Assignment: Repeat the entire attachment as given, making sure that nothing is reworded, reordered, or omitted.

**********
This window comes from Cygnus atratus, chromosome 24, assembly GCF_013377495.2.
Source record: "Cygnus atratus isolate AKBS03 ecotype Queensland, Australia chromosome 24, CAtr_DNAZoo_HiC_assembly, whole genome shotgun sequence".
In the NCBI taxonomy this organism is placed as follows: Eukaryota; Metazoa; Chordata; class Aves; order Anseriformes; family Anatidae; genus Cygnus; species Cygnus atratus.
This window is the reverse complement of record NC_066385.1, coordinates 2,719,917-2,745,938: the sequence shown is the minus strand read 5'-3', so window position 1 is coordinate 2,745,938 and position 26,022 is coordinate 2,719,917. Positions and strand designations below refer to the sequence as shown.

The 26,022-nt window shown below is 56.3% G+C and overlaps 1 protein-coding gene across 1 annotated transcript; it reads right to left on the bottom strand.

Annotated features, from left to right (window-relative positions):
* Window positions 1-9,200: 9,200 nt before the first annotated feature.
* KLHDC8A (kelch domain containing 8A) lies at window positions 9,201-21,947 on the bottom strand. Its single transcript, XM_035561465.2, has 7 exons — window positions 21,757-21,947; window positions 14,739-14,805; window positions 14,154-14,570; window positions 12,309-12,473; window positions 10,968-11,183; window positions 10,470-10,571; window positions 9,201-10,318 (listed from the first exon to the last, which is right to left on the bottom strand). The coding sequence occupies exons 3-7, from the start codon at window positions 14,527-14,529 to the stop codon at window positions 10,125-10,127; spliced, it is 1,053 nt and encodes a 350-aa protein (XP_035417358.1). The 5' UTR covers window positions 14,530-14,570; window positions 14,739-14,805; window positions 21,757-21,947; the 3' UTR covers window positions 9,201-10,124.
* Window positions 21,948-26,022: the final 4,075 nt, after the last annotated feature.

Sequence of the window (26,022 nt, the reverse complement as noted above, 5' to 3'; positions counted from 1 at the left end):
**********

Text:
This window comes from Cygnus atratus, chromosome 24, assembly GCF_013377495.2.
Source record: "Cygnus atratus isolate AKBS03 ecotype Queensland, Australia chromosome 24, CAtr_DNAZoo_HiC_assembly, whole genome shotgun sequence".
In the NCBI taxonomy this organism is placed as follows: Eukaryota; Metazoa; Chordata; class Aves; order Anseriformes; family Anatidae; genus Cygnus; species Cygnus atratus.
This window is the reverse complement of record NC_066385.1, coordinates 2,719,917-2,745,938: the sequence shown is the minus strand read 5'-3', so window position 1 is coordinate 2,745,938 and position 26,022 is coordinate 2,719,917. Positions and strand designations below refer to the sequence as shown.

The 26,022-nt window shown below is 56.3% G+C and overlaps 1 protein-coding gene across 1 annotated transcript; it reads right to left on the bottom strand.

Annotated features, from left to right (window-relative positions):
* Window positions 1-9,200: 9,200 nt before the first annotated feature.
* KLHDC8A (kelch domain containing 8A) lies at window positions 9,201-21,947 on the bottom strand. Its single transcript, XM_035561465.2, has 7 exons — window positions 21,757-21,947; window positions 14,739-14,805; window positions 14,154-14,570; window positions 12,309-12,473; window positions 10,968-11,183; window positions 10,470-10,571; window positions 9,201-10,318 (listed from the first exon to the last, which is right to left on the bottom strand). The coding sequence occupies exons 3-7, from the start codon at window positions 14,527-14,529 to the stop codon at window positions 10,125-10,127; spliced, it is 1,053 nt and encodes a 350-aa protein (XP_035417358.1). The 5' UTR covers window positions 14,530-14,570; window positions 14,739-14,805; window positions 21,757-21,947; the 3' UTR covers window positions 9,201-10,124.
* Window positions 21,948-26,022: the final 4,075 nt, after the last annotated feature.

Sequence of the window (26,022 nt, the reverse complement as noted above, 5' to 3'; positions counted from 1 at the left end):